Attention: Operating the Oculus Rift VR headset via HDMI 1.3 input will require you to have an additional HDMI 1.3 output available (or a suitable adapter) should the primary HDMI output already be in use. The Oculus Rift cannot be connected to the HDMI port of an onboard graphics chipset, as found on the rear of the motherboard.
For full motion-tracking and positioning of the head, the Oculus Rift uses the Constellation Tracking System. This consists of a multitude of invisible infrared LEDs that are embedded into the headset, and an IR-LED sensor reminiscent of a floor-standing microphone on top of a bedside lamp. The sensor is connected to the PC with a four metre cable, enabling it to be used in multiple positions in the allocated space. The sensor is capable of locating the LEDs situated under the front cover of the headset, and these emit infrared light to enable the sensor to establish their exact position in space. This "constellation" of lights allows the sensor to register extremely precise movements and reproduce them in a virtually 1:1 manner. This sub-millimetre precision is accompanied by very low latencies, that is to say, delays that fall below the threshold of perception for most people. Tracking accuracy can be increased even further by installing additional sensors (not contained within the bundle).
Thanks to the Oculus Touch input devices the Oculus Rift VR headset is able to offer motion tracking not only for the head, but also for the hands. In doing this Oculus has enabled users to immerse their hands in VR as well as allow new kinds of interactions in virtual space. The ergonomically designed controllers, one for the right hand and one for the left, are encompassed by a circular sensor ring in which invisible IR diodes are embedded, similar to those found in the headset itself. Depending upon the game or application the controllers can function as brushes, tools, or virtual hands - thereby allowing intuitive and direct interaction within the VR space.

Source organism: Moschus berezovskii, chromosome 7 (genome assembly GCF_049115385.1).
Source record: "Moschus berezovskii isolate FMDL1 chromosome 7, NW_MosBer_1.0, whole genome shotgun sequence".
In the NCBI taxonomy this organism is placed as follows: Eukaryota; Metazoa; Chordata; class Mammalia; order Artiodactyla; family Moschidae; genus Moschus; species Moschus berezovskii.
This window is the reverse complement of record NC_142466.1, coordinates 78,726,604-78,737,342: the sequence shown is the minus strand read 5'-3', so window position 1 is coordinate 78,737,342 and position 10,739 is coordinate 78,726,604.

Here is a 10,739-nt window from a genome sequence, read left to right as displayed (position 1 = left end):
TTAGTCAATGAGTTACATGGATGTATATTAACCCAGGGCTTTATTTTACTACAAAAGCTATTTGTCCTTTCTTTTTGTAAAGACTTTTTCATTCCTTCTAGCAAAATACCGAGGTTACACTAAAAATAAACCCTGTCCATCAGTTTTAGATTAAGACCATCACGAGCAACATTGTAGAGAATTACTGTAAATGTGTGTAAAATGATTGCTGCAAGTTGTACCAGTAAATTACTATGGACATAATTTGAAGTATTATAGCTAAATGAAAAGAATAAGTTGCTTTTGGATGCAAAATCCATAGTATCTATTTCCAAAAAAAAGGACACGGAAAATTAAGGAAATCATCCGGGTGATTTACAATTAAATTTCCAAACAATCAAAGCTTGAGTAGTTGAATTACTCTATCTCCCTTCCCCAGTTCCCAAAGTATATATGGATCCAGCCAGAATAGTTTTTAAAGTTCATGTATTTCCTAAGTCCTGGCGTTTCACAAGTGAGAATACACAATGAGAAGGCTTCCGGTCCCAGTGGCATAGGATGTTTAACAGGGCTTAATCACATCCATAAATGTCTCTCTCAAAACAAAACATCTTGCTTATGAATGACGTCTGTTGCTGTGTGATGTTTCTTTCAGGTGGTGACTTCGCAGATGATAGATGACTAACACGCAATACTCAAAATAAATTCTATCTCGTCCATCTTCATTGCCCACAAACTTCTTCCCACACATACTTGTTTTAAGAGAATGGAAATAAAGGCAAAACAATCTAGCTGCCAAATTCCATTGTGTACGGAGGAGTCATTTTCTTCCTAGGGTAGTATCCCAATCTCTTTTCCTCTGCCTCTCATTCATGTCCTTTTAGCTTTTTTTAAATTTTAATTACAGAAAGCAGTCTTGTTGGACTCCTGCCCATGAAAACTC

The button layout of the controller is similar to that of the Xbox One controller, the difference being in this case that it is split between two hands. Located on each controller is a trigger for the index or middle finger, a grip button (that you press when you make a fist), an analogue stick, two action buttons and a small menu button. Next to the analogue sticks situated on each controller you will find a capacitative thumb rest with a light, delicately rubberised surface. The thumb rests as well as the buttons are also capable of registering the touch of the user, even if the buttons themselves are not depressed. When combined with a degree of gesture recognition this allows the controllers to simulate a range of individual and independent finger movements. Last but not least the controllers come with force feedback motors for vibrations e.g. collisions between objects within the virtual world.
The constellation tracking system assists in the motion- and positional tracking of the hands. For optimal tracking a second IR LED sensor is necessary, and this is bundled with the Touch controllers. The sensor, reminiscent of a small microphone stood on the base of a bedside lamp, is identical to the one initially provided with the Oculus Rift VR headset and comes with a 2,5 metre long USB 3.0 cable. Oculus VR recommends that this second sensor is placed at a distance of around 2 metres from the first sensor to prevent the controllers' infrared diodes from losing tracking during complex movements.
Placing the sensors together allows them to locate the sensitive LEDs embedded in the controllers' sensor rings, and these infrared-emitting LEDs allow the sensors to produce an unparalleled level of positional tracking accuracy. With this Constellation system available the sensors can register and reproduce extremely accurate, virtually 1:1 movements in a 180 degree (front facing) setup. The sub-millimetre precision and very low latencies means that any delays fall well below the threshold of perception of most people. Full room-scale VR with 360 degree tracking is available to the Rift with a third, optional, IR LED sensor.